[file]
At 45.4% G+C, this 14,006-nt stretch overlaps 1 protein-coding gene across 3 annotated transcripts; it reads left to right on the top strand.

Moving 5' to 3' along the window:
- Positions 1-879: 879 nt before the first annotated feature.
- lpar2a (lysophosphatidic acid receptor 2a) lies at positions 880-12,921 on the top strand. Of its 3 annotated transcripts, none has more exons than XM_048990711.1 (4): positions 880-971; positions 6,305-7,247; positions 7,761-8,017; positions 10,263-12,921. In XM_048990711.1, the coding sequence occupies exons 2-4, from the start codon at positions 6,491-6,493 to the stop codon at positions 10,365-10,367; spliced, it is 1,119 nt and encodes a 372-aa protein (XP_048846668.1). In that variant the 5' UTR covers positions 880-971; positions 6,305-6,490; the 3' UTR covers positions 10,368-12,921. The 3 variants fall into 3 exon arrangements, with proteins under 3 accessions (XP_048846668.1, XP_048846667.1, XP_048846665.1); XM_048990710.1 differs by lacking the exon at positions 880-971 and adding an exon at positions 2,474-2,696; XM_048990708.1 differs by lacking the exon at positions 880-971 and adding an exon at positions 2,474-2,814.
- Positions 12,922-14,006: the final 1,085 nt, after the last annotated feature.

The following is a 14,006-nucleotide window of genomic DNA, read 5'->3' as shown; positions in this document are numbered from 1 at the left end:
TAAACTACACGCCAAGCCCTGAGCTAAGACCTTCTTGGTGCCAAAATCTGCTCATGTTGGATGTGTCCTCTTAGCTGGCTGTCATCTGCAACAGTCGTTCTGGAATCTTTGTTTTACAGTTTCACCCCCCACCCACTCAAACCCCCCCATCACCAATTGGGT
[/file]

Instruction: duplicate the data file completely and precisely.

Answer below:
At 45.4% G+C, this 14,006-nt stretch overlaps 1 protein-coding gene across 3 annotated transcripts; it reads left to right on the top strand.

Moving 5' to 3' along the window:
- Positions 1-879: 879 nt before the first annotated feature.
- lpar2a (lysophosphatidic acid receptor 2a) lies at positions 880-12,921 on the top strand. Of its 3 annotated transcripts, none has more exons than XM_048990711.1 (4): positions 880-971; positions 6,305-7,247; positions 7,761-8,017; positions 10,263-12,921. In XM_048990711.1, the coding sequence occupies exons 2-4, from the start codon at positions 6,491-6,493 to the stop codon at positions 10,365-10,367; spliced, it is 1,119 nt and encodes a 372-aa protein (XP_048846668.1). In that variant the 5' UTR covers positions 880-971; positions 6,305-6,490; the 3' UTR covers positions 10,368-12,921. The 3 variants fall into 3 exon arrangements, with proteins under 3 accessions (XP_048846668.1, XP_048846667.1, XP_048846665.1); XM_048990710.1 differs by lacking the exon at positions 880-971 and adding an exon at positions 2,474-2,696; XM_048990708.1 differs by lacking the exon at positions 880-971 and adding an exon at positions 2,474-2,814.
- Positions 12,922-14,006: the final 1,085 nt, after the last annotated feature.

The following is a 14,006-nucleotide window of genomic DNA, read 5'->3' as shown; positions in this document are numbered from 1 at the left end:
TAAACTACACGCCAAGCCCTGAGCTAAGACCTTCTTGGTGCCAAAATCTGCTCATGTTGGATGTGTCCTCTTAGCTGGCTGTCATCTGCAACAGTCGTTCTGGAATCTTTGTTTTACAGTTTCACCCCCCACCCACTCAAACCCCCCCATCACCAATTGGGT